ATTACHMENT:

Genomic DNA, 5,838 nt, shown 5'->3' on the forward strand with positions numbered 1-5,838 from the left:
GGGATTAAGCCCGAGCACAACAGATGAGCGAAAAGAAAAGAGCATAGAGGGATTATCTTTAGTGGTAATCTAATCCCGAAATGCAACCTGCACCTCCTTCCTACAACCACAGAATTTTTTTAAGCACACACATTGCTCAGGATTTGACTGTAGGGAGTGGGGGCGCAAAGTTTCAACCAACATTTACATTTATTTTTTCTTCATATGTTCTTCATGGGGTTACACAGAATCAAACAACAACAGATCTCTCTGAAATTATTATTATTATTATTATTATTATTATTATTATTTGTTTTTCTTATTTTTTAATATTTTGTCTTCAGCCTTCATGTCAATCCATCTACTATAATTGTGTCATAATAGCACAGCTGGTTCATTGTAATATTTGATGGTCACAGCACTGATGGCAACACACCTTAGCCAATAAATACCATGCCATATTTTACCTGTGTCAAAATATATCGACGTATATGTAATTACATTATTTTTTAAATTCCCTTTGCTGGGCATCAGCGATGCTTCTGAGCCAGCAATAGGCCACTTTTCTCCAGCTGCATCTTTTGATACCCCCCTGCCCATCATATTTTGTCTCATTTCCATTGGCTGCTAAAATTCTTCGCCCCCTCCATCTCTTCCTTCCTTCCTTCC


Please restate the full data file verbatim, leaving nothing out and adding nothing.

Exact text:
Genomic DNA, 5,838 nt, shown 5'->3' on the forward strand with positions numbered 1-5,838 from the left:
GGGATTAAGCCCGAGCACAACAGATGAGCGAAAAGAAAAGAGCATAGAGGGATTATCTTTAGTGGTAATCTAATCCCGAAATGCAACCTGCACCTCCTTCCTACAACCACAGAATTTTTTTAAGCACACACATTGCTCAGGATTTGACTGTAGGGAGTGGGGGCGCAAAGTTTCAACCAACATTTACATTTATTTTTTCTTCATATGTTCTTCATGGGGTTACACAGAATCAAACAACAACAGATCTCTCTGAAATTATTATTATTATTATTATTATTATTATTATTATTTGTTTTTCTTATTTTTTAATATTTTGTCTTCAGCCTTCATGTCAATCCATCTACTATAATTGTGTCATAATAGCACAGCTGGTTCATTGTAATATTTGATGGTCACAGCACTGATGGCAACACACCTTAGCCAATAAATACCATGCCATATTTTACCTGTGTCAAAATATATCGACGTATATGTAATTACATTATTTTTTAAATTCCCTTTGCTGGGCATCAGCGATGCTTCTGAGCCAGCAATAGGCCACTTTTCTCCAGCTGCATCTTTTGATACCCCCCTGCCCATCATATTTTGTCTCATTTCCATTGGCTGCTAAAATTCTTCGCCCCCTCCATCTCTTCCTTCCTTCCTTCC